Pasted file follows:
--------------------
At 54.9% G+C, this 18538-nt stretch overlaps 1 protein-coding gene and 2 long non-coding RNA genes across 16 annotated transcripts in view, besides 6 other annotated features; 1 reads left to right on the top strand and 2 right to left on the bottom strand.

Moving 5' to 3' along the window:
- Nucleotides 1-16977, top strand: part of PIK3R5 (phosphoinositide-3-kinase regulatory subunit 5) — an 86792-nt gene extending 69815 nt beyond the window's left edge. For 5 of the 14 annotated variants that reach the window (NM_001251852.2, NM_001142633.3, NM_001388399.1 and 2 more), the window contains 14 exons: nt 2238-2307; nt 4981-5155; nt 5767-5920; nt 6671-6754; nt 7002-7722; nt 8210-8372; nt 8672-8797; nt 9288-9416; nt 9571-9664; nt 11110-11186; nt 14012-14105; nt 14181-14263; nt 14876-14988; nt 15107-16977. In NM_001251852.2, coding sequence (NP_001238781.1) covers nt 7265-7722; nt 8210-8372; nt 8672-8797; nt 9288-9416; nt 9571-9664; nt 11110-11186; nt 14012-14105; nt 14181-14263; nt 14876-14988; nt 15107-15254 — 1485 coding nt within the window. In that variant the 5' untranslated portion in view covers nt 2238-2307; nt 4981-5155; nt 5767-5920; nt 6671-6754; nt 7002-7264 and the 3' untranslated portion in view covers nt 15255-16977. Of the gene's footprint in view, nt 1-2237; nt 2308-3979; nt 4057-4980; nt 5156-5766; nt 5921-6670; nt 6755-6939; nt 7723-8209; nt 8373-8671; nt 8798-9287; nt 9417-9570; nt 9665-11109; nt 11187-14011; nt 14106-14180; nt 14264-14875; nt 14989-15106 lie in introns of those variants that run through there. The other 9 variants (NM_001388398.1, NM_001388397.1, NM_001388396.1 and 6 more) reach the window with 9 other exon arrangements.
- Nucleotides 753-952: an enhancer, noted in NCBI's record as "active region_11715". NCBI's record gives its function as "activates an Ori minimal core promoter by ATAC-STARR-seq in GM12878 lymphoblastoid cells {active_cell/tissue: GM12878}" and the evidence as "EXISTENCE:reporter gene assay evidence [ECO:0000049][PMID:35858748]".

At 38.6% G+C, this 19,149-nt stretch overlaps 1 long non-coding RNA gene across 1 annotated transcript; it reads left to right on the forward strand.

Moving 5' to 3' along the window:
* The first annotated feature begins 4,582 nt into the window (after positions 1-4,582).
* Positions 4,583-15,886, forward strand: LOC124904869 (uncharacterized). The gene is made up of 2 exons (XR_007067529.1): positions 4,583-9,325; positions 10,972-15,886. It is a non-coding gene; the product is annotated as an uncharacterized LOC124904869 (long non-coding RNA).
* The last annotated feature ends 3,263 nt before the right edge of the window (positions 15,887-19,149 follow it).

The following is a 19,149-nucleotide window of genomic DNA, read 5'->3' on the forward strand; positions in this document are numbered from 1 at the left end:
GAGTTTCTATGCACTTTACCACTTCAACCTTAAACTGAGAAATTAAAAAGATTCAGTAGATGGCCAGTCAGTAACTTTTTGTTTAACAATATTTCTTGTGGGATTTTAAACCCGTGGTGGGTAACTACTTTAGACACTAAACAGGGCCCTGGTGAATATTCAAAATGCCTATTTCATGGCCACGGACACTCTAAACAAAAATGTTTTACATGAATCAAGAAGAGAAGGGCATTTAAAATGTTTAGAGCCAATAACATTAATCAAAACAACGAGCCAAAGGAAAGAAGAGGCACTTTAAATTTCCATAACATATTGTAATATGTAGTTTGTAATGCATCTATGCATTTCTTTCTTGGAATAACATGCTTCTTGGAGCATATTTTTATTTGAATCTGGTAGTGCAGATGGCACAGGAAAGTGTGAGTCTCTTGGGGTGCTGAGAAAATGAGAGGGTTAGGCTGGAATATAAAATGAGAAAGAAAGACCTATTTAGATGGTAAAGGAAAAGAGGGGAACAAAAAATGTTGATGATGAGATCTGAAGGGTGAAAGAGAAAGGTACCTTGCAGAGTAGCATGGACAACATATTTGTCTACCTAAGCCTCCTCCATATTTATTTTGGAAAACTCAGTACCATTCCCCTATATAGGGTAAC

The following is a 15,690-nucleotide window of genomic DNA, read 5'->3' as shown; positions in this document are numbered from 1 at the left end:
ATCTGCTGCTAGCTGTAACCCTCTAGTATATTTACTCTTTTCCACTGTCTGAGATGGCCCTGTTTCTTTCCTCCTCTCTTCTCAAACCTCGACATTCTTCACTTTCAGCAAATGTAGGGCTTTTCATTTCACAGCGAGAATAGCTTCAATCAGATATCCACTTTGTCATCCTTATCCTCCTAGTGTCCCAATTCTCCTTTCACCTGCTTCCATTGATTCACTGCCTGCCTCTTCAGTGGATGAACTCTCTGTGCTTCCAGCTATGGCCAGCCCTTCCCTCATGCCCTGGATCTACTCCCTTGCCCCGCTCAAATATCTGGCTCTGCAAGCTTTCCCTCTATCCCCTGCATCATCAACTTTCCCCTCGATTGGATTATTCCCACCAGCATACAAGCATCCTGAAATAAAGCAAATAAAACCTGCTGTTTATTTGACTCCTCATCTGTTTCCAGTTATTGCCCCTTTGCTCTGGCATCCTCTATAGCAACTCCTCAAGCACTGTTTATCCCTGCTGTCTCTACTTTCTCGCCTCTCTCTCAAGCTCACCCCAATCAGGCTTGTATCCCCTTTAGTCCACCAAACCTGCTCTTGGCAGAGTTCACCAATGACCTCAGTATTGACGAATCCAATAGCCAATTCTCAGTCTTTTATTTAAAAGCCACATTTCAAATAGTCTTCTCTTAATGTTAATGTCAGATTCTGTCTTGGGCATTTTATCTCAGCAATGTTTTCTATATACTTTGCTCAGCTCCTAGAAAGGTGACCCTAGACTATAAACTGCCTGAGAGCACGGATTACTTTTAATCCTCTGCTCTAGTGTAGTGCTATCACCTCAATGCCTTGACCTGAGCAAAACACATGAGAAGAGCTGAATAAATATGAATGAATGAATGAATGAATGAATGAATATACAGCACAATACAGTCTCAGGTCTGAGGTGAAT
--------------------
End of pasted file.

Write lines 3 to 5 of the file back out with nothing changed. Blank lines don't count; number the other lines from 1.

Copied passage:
- Nucleotides 1-16977, top strand: part of PIK3R5 (phosphoinositide-3-kinase regulatory subunit 5) — an 86792-nt gene extending 69815 nt beyond the window's left edge. For 5 of the 14 annotated variants that reach the window (NM_001251852.2, NM_001142633.3, NM_001388399.1 and 2 more), the window contains 14 exons: nt 2238-2307; nt 4981-5155; nt 5767-5920; nt 6671-6754; nt 7002-7722; nt 8210-8372; nt 8672-8797; nt 9288-9416; nt 9571-9664; nt 11110-11186; nt 14012-14105; nt 14181-14263; nt 14876-14988; nt 15107-16977. In NM_001251852.2, coding sequence (NP_001238781.1) covers nt 7265-7722; nt 8210-8372; nt 8672-8797; nt 9288-9416; nt 9571-9664; nt 11110-11186; nt 14012-14105; nt 14181-14263; nt 14876-14988; nt 15107-15254 — 1485 coding nt within the window. In that variant the 5' untranslated portion in view covers nt 2238-2307; nt 4981-5155; nt 5767-5920; nt 6671-6754; nt 7002-7264 and the 3' untranslated portion in view covers nt 15255-16977. Of the gene's footprint in view, nt 1-2237; nt 2308-3979; nt 4057-4980; nt 5156-5766; nt 5921-6670; nt 6755-6939; nt 7723-8209; nt 8373-8671; nt 8798-9287; nt 9417-9570; nt 9665-11109; nt 11187-14011; nt 14106-14180; nt 14264-14875; nt 14989-15106 lie in introns of those variants that run through there. The other 9 variants (NM_001388398.1, NM_001388397.1, NM_001388396.1 and 6 more) reach the window with 9 other exon arrangements.
- Nucleotides 753-952: an enhancer, noted in NCBI's record as "active region_11715". NCBI's record gives its function as "activates an Ori minimal core promoter by ATAC-STARR-seq in GM12878 lymphoblastoid cells {active_cell/tissue: GM12878}" and the evidence as "EXISTENCE:reporter gene assay evidence [ECO:0000049][PMID:35858748]".

At 38.6% G+C, this 19,149-nt stretch overlaps 1 long non-coding RNA gene across 1 annotated transcript; it reads left to right on the forward strand.